The Good Tube: The History Channel Does the Bible
The Bible has been getting big ratings on The History Channel the past few weeks. Generally speaking, I’m a little weary of these types of TV events. Most entertainment pieces about the Bible have been bad. However, we’ve entered the renaissance of TV shows with HBO, AMC, FX, A&E, and other networks creating amazing TV. Maybe this will be better, I thought. So out of morbid curiosity I’ve been catching up on The Bible and so far I’m a bit stunned by how much it diverges from the text.
The show’s producers aren’t hiding the changes. There’s a disclaimer before each episode that says some changes have been made. I get it some things have to be moved around for it to work in this format. The biggest challenge in doing a TV drama on the Bible is the length. There’s just so much to cover and ultimately that’s the main problem with The Bible. The story is moving so fast that there’s no character development. Which means every dramatic part is a little comical.
For instance, when the angels visit Lot in Sodom and Gomorrha the city residents attack them. It’s not clear why, but by the time they arrive at Lot’s house they’re covered in blood. The angels tell Lot it’s time to find better real estate and they fight their way out of town. It’s an amazing spectacle watching the ninja angels fight their way out of town before hell fire rains down from above. Good TV? Perhaps, but that’s not the way I remember it.
In the Bible, when Shadrach, Meshach, and Abednego refuse to worship a nine-story golden image of Nebuchadnezzar they are condemned to be thrown into the furnace. In the History Channel’s The Bible they’re burned like witches for not bowing to Nebuchadnezzar. The man who protects them from the flames is some kind of massive fiery angel. This isn’t a big deal I guess, but why change it at all?
When the Virgin Mary gets pregnant there’s a bizarre conversation between her and Joseph about the pregnancy. She’s knocked up and he’s not the father. Joseph calls her a whore before he finally figures out the child is divine thanks to
Maury Povich an angel who must have got stuck in Heavenly traffic. The list of examples goes on and on, but some of the choices the producers made are puzzling.
The show has been getting lots of media attention thanks to those big ratings. Instead of discussing the content of the show people are discussing whether or not Satan looks like Obama. No… really. There are literally thousands of articles but I’ll choose one to make my point. Lisa Suhay has penned an article for the ages. It has everything. She even mentions Nate Silver somehow.
What I have learned from the past five years of working with any and all kids and parents who live in predominantly African-American neighborhoods here in Norfolk, Va., is that color is an issue right down to which side of the chess board you choose to play. I stopped bringing black-and-white chess pieces to first-time chess sessions and substituted green versus gold and red versus blue because I could not get kids or adults to play white if they were a variant of brown themselves.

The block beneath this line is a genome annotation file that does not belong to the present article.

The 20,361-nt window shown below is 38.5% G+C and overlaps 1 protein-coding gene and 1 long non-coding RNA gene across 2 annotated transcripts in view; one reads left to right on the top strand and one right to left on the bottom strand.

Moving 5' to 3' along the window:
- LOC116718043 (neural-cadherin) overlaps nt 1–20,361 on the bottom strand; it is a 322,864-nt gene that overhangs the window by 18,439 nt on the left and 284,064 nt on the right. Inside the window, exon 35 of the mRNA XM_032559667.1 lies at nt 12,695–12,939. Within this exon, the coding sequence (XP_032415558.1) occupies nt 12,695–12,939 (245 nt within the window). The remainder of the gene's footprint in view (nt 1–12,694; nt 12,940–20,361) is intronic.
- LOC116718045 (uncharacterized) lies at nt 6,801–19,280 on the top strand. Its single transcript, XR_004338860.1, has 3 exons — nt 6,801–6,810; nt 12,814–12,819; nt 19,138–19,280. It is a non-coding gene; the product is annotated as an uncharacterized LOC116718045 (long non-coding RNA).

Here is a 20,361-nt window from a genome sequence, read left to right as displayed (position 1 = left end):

You might be asking yourself what this has to do with The History Channel or The Bible, but asking rational questions is dangerous these days. It seems the producers bent over backwards mixing in different races throughout the series. For example, Samson is depicted as a black man as are many of the angels. ??Historians would do a better job of shedding insight on what people looked like in that area of the world during the periods covered in the Bible. It doesn’t really matter. Western civilization conjured up the most recognizable version of Jesus. The Bible rarely described what people looked like because it’s completely irrelevant (Goliath being one notable exception). It’s creepy picturing Jesus as a Jeffrey Hunter look-alike or the guy from Person of Interest. Maybe the producers would have been better off casting Asians for all the parts.
The actor chosen to portray Satan in History’s “The Bible” mini-series, Mohamen Mehdi Ouazani, was given the nasty moniker by TV pundit Glenn Beck, sparking a social media smack-down over the weekend. Thanks Mr. Beck, just what the world really needs right now, someone stealing the light from the Bible and shining it on hate, intolerance, and political agendas.
I thought Glenn Beck was gone? He’s still around? So all of this can be laid at Glenn Beck’s feet? If it’s a “nasty moniker” why did she dedicate an entire article to it? Certainly Glenn Beck isn’t the only person who made this observation. I’m not surprised he’d tweet something so ridiculous and I’m less surprised that people like Suhay feel compelled to bash The Bible over it. This kind of dog-chasing-its tail type of writing is maddening, but that’s what the internet does with everything. Meanwhile, The Bible gets big ratings and some people worry about chess boards and Glenn Beck.
Overall the The Bible is an ambitious effort. Ten hours doesn’t allow enough time to compress something as long and complicated as the Bible. It takes me a year to read the Bible from cover to cover thanks to a daily reader on the YouVersion app.
I realize that people don’t read the Bible as much as they used to (even regular churchgoers) so I’m glad people are watching The Bible in big numbers. The Word of God is powerful. Maybe some people will feel compelled to read the actual the Gospels. Perhaps producers will develop some shows with a narrower focus. The audience is there and there are some wonderful characters that are worth exploring. Or, maybe it’s time someone brings back Saved by the Bell.